A multi-institutional research team has found that details of a family history of cancer – which can affect recommendations for screening examinations such as colonoscopies and mammograms – frequently change in adults aged 30 to 50.
Changes in family history of cancer can impact screening recommendations
Updating histories particularly important for patients aged 30 to 50
Among the most important determinants of an individual's risk of cancer is family history, and the details of that history – whether and at what ages close relatives were diagnosed with particular tumors – can affect recommendations for screening examinations such as colonoscopies and mammograms. In the July 13 Journal of the American Medical Association a multi-institutional research team reports that changes in family history significant enough to alter screening recommendations are common in adults aged 30 to 50.
"We wanted to find out whether changes in a person's family history of cancer, over time, would affect the screening schedule and tests recommended by standard guidelines," says Dianne Finkelstein, PhD, of the Massachusetts General Hospital (MGH) Biostatistics Center, corresponding author of the JAMA report. "The results of our study could guide how often health care providers should update their patients' family histories."
The study investigators are all members of the National Cancer Institute-funded Cancer Genetics Network (CGN), which involves 14 academic medical centers in the U.S. Established in 1998, the CGN is a registry of thousands of individuals with a personal or family history of cancer. The researchers analyzed both the detailed family history information participants reported upon enrollment in the network – which reflected their cancer risk up until that time – and the updated information they provided on an annual basis over an average of eight years.
Analysis focused on colorectal, breast and prostate cancer, since the established screening guidelines for those common tumors can be affected by family history. For example, a 42-year-old woman with no family history of colorectal cancer would be recommended to have her first colonoscopy at age 50 and a repeat exam every 10 years. But if her 46-year-old brother is diagnosed with that cancer, the guidelines would call for her to have an immediate colonoscopy that should be repeated every 5 years. Women with a family history of breast cancer may need to add breast MRIs to their routine mammograms.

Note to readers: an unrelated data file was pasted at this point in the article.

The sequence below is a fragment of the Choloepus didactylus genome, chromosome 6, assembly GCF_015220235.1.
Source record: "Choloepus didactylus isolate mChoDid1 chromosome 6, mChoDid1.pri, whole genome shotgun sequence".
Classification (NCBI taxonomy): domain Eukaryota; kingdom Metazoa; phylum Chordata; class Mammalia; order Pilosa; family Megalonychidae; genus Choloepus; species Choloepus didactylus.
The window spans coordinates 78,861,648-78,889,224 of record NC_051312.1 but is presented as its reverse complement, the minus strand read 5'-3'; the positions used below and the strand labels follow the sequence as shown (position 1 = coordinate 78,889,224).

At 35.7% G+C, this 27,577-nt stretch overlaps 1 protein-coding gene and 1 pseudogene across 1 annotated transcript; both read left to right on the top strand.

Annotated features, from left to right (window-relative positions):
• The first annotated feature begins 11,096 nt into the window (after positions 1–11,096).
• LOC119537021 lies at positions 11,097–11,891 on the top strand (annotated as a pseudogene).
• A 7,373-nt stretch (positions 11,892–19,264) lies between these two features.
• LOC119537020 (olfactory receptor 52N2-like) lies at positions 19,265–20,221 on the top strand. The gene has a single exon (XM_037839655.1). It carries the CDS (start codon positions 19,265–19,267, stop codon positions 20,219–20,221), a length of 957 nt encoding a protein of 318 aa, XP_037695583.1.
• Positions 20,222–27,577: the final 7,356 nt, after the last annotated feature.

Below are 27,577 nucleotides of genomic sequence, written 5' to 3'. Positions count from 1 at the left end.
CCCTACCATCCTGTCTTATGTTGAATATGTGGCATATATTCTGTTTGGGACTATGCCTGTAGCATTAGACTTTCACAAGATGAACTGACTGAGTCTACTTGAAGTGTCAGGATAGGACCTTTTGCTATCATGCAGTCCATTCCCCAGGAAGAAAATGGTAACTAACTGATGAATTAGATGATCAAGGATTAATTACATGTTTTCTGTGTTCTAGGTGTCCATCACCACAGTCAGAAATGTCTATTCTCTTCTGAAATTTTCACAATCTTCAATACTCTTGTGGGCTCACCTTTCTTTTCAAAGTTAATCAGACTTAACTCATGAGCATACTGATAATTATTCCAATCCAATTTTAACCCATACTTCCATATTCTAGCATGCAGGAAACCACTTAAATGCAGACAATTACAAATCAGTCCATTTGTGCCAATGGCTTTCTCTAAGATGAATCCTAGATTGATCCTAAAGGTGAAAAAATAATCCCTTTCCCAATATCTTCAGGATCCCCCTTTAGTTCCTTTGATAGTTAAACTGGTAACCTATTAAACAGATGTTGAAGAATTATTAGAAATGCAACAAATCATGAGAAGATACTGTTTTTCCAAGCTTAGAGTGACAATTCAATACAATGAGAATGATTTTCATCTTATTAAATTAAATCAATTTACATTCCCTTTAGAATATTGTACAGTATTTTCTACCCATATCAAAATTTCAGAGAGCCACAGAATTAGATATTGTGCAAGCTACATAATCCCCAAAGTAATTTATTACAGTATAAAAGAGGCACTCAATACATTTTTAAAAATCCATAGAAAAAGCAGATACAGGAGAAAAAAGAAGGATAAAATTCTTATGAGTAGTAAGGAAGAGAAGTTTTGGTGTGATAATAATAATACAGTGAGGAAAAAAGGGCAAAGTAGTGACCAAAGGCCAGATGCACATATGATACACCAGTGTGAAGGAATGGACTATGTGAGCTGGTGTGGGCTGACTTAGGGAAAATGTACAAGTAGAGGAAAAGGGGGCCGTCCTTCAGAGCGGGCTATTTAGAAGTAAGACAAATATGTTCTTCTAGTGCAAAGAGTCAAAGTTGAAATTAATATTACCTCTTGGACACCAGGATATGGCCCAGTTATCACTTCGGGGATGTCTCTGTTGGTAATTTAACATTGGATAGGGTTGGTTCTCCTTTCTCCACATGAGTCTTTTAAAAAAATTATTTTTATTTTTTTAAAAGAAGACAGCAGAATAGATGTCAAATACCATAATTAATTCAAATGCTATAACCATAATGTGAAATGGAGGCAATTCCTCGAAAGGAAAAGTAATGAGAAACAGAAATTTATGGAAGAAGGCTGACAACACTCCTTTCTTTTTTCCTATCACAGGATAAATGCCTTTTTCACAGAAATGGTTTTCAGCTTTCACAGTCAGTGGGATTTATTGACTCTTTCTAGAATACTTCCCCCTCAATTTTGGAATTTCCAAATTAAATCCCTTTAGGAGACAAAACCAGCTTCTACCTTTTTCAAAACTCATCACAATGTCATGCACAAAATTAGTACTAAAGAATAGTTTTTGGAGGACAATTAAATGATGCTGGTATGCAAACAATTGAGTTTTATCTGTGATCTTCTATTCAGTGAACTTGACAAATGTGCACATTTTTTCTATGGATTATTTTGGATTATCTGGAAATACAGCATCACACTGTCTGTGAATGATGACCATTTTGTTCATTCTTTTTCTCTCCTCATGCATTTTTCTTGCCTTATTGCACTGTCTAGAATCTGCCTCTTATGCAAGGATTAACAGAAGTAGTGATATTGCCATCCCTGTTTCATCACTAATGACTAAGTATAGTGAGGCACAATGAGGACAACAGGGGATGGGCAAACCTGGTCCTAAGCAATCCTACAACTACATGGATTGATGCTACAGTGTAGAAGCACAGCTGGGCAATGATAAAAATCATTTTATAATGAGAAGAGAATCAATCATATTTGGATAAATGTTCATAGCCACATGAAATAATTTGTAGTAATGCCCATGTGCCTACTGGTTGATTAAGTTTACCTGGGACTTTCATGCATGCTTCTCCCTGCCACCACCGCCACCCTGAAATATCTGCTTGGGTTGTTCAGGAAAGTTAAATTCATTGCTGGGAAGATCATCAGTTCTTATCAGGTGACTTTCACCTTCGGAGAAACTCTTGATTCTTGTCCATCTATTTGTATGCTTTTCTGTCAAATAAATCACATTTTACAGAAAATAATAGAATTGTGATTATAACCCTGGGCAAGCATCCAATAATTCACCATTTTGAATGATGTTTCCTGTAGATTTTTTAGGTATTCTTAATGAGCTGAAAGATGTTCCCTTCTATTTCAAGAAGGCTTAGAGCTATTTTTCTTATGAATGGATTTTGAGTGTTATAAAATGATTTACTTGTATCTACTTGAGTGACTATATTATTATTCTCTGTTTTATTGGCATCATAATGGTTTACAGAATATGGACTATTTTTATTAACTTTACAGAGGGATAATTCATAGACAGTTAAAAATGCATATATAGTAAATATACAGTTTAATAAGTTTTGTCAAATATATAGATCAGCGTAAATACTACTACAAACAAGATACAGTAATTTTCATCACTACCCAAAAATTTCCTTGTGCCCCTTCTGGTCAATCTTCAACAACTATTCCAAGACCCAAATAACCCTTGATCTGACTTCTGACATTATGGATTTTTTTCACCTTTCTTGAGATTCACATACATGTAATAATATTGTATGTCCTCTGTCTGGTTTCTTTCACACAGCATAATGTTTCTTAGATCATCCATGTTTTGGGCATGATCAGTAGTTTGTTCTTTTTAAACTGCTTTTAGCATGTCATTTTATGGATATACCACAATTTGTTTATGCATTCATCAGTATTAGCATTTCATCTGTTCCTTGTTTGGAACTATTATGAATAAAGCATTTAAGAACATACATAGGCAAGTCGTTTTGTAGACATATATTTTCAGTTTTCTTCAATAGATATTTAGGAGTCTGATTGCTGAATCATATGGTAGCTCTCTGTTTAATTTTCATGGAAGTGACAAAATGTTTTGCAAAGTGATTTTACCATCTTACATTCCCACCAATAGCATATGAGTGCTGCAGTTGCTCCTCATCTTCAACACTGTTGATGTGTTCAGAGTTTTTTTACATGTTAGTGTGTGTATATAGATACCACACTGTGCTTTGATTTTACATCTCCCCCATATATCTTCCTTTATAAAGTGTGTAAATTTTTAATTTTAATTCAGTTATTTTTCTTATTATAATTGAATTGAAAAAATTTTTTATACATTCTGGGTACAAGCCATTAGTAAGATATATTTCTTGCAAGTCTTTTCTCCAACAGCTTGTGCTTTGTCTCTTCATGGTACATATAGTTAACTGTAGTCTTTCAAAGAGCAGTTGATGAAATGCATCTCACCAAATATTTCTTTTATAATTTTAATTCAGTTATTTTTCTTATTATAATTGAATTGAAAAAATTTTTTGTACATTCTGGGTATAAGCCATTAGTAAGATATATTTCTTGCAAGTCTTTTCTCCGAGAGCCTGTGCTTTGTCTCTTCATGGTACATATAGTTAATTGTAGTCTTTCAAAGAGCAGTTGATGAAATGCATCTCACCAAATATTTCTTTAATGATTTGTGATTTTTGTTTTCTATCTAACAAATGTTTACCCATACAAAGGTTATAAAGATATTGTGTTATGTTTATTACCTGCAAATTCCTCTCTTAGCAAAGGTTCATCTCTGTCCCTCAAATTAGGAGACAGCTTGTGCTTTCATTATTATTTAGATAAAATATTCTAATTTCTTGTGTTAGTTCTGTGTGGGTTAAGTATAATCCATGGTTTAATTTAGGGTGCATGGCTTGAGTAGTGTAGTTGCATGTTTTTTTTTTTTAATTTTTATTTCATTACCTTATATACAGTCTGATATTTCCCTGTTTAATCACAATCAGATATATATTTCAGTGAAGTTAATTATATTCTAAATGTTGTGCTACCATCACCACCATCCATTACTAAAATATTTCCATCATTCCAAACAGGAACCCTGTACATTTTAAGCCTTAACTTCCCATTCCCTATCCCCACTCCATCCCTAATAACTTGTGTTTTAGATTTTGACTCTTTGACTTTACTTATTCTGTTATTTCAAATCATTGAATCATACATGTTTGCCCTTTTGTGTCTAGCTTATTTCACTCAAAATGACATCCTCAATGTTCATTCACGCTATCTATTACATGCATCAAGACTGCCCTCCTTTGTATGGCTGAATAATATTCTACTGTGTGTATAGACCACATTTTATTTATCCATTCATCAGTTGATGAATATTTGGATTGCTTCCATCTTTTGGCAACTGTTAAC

Sufficient data to determine risk of those three tumors were available for more than 11,000 CGN participants. Examining both the retrospective and prospective information reported by participants revealed that, between ages 30 and 50, the percentage of participants whose risk of colorectal cancer increased enough to affect screening recommendations more than tripled. Similarly the percentage of women in that age group with a change in breast cancer risk that would call for breast MRI increased almost 60 percent. A smaller but still significant increase in prostate cancer risk was seen in men aged 30 to 50.
The investigators note that, in addition to taking comprehensive family histories of new patients, primary care physicians or other health care providers should update those histories every five to ten years, particularly for patients between the ages of 30 and 50. "We hope this new information will help educate physicians to more frequently ask patients these important questions," says Sharon Plon, MD, PhD, of Baylor College of Medicine, senior author of the JAMA report. "As most health care systems are moving toward the use of electronic health records, there is tremendous potential to ensure that people at higher risk of cancer are being screened earlier and using the best methods."
Plon notes that patients can also take it upon themselves to inform their providers of significant changes. "Many patients make lists of questions for the doctor before their appointments, and we hope they add changes to their family history to those lists. Our results are relevant for all patients, since anyone may have a change that would affect their cancer screening recommendations."
Finkelstein adds, “Patients should be aware which of their close relatives have had cancer, the location or organ where the cancer started, and the age at which the relative was first diagnosed with cancer.” Plon is a professor of Pediatrics and of Molecular and Human Genetics at Baylor College of Medicine, while Finkelstein is a professor of Medicine at Harvard Medical School and professor of Biostatistics at Harvard School of Public Health.
Co-lead authors of the JAMA report are Argyrios Ziogas, PhD, University of California-Irvine, and Nora Horick, MS, MGH Biostatistics Center. Additional co-authors are from Huntsman Cancer Institute/University of Utah; University of California-Irvine; University of Colorado, University of Pennsylvania, Georgetown University, Johns Hopkins University, Duke University Medical Center, University of Washington, University of New Mexico, University of North Carolina, University of Texas Southwestern Medical Center, University of Texas/M.D. Anderson Cancer Center, University of Texas Health Science Center at San Antonio, and the National Institute for Child Health and Development.
Celebrating the 200th anniversary of its founding in 1811, Massachusetts General Hospital (www.massgeneral.org) is the original and largest teaching hospital of Harvard Medical School. MGH conducts the largest hospital-based research program in the United States, with an annual research budget of nearly $700 million and major research centers in AIDS, cardiovascular research, cancer, computational and integrative biology, cutaneous biology, human genetics, medical imaging, neurodegenerative disorders, regenerative medicine, reproductive biology, systems biology, transplantation biology and photomedicine.
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